Although hardly a classic situation, recent events at Newcastle City Council remind us of a certain novel.
Mumford & Sons have a soft spot for flood-hit Dungog, having played there in 2012. Local heroes of the town’s April floods have the opportunity to attend the band’s concert at The Domain on November 14 for free. Picture: Peter Stoop
BRITISH band Mumford & Sons have a special connection with Dungog.
The folk-rockers played there before a crowd of 10,000 people in 2012.
They didn’t forget the connection they made with the town that day.
The band has joined with Telstra to offer 400 free double passes to members of the Dungog community to attend a gig in The Domain on November 14.
The giveaway includes bus transfers from Dungog.
It’s all about recognising people who helped rebuild Dungog, following the April flood which devastated the town and took the lives of three people.
So get in there and nominate a local hero.
All you have to do is explain in 50 words or less why your nominee has shown ‘‘great community spirit’’.
Telstra area general manager Chris Cusack encouraged locals to get involved.
“We are honoured to be able to work with the band to reward some of the heroes who helped others in their time of need,’’ Mr Cusack said.
Entries can be made at telstra杭州龙凤论坛m/music.
A disgusting tale spawned from McDonald’s has been recalled.
TOPICS brought you the story yesterday about maggots found inside a bagged roast chicken bought from Waratah Coles.
This brought back a few memories for Derek Dowding, of Wallsend.
‘‘I had a similar encounter with a McOz burger from a local McDonald’s outlet in 1999,’’ Derek told Topics.
‘‘When the store manager failed to apologise for the wriggling maggot in my meal, I pursued it with head office and the health inspector.’’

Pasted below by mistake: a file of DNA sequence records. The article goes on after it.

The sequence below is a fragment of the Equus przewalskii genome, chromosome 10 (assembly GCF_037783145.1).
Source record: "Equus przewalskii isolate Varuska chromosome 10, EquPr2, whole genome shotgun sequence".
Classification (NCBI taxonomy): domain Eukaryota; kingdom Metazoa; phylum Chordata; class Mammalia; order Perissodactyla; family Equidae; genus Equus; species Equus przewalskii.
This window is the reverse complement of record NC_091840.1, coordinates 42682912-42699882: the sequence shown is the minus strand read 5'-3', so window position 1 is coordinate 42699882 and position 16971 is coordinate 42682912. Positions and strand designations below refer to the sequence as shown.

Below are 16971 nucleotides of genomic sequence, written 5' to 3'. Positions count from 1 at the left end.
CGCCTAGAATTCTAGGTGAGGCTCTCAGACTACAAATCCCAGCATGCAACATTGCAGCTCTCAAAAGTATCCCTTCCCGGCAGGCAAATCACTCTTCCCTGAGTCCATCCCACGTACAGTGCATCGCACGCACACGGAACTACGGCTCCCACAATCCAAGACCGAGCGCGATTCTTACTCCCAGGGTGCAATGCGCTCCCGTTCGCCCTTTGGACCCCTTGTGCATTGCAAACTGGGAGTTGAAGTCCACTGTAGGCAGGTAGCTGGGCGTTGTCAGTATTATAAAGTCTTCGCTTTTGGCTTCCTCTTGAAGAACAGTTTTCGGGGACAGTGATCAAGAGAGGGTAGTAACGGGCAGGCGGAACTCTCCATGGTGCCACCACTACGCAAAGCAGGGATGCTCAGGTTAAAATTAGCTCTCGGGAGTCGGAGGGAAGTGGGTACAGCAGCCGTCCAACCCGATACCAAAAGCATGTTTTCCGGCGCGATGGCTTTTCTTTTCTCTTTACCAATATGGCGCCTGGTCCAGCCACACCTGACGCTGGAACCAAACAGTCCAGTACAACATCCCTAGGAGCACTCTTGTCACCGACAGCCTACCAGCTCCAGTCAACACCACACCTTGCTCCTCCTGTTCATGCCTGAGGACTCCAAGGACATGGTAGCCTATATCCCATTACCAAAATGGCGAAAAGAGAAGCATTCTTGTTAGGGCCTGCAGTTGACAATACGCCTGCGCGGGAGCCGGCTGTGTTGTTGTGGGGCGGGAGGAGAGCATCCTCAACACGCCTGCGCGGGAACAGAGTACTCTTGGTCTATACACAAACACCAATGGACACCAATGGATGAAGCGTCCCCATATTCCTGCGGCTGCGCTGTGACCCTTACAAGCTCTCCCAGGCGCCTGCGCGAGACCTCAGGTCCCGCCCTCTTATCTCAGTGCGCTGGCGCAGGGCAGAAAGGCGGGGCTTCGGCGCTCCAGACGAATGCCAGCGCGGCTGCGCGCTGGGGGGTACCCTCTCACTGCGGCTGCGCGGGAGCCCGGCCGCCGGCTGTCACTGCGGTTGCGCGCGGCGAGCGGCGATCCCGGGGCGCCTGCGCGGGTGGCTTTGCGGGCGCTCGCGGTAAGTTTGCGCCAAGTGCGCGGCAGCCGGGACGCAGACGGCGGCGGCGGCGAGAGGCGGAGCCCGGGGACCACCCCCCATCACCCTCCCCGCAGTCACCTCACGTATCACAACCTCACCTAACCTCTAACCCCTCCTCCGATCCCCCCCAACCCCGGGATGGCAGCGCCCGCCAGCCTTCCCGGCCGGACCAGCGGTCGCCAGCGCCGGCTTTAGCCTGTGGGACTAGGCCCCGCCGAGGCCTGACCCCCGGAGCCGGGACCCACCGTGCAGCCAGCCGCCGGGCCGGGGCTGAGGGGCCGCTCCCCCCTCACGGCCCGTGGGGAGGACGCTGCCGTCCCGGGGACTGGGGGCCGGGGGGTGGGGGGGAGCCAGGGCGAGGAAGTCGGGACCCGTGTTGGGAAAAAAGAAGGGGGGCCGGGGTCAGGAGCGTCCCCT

Macky Dees sent him a letter, saying it did a ‘‘thorough investigation of your complaint’’.
The letter said Maccas referred the case to the University of NSW Department of Entomology for investigation.
The department ‘‘spent considerable time analysing the burger’’, the letter said.
‘‘They have been unable to identify anything that resembles insect origin.’’ Feeling a tad sceptical, Derek went back to the restaurant and confronted the manager.
‘‘He confessed the maggot was squashed and the burger was thrown in the bin,’’ Derek said.
‘‘The health inspector reported back saying he found a box of rotting tomatoes in the store and that was probably the source of my complaint.’’
Maccas said it was an isolated incident and posted Derek two vouchers for replacement McOz burgers. He didn’t take up the offer.
However, he did write a song called ‘‘The McMaggot’’, which included the line ‘‘would you like flies with that’’.
THIS brings us to Newcastle City Council. We were thinking about the Labor-Green axing of general manager Ken Gouldthorp.
We were also thinking about flies (there’s been a lot around lately, hence the maggots).
Then it hit us. This whole council business is a bit like Lord of the Flies.
You know the story – a group of children marooned on an island try to govern themselves with terrible results.
Sounds familiar, doesn’t it?
Lord of the Flies 1963
Lord of the Flies 2013Email [email protected]杭州龙凤论坛m.au, tweet him @Lakemacjourno, or call on 4973-7709.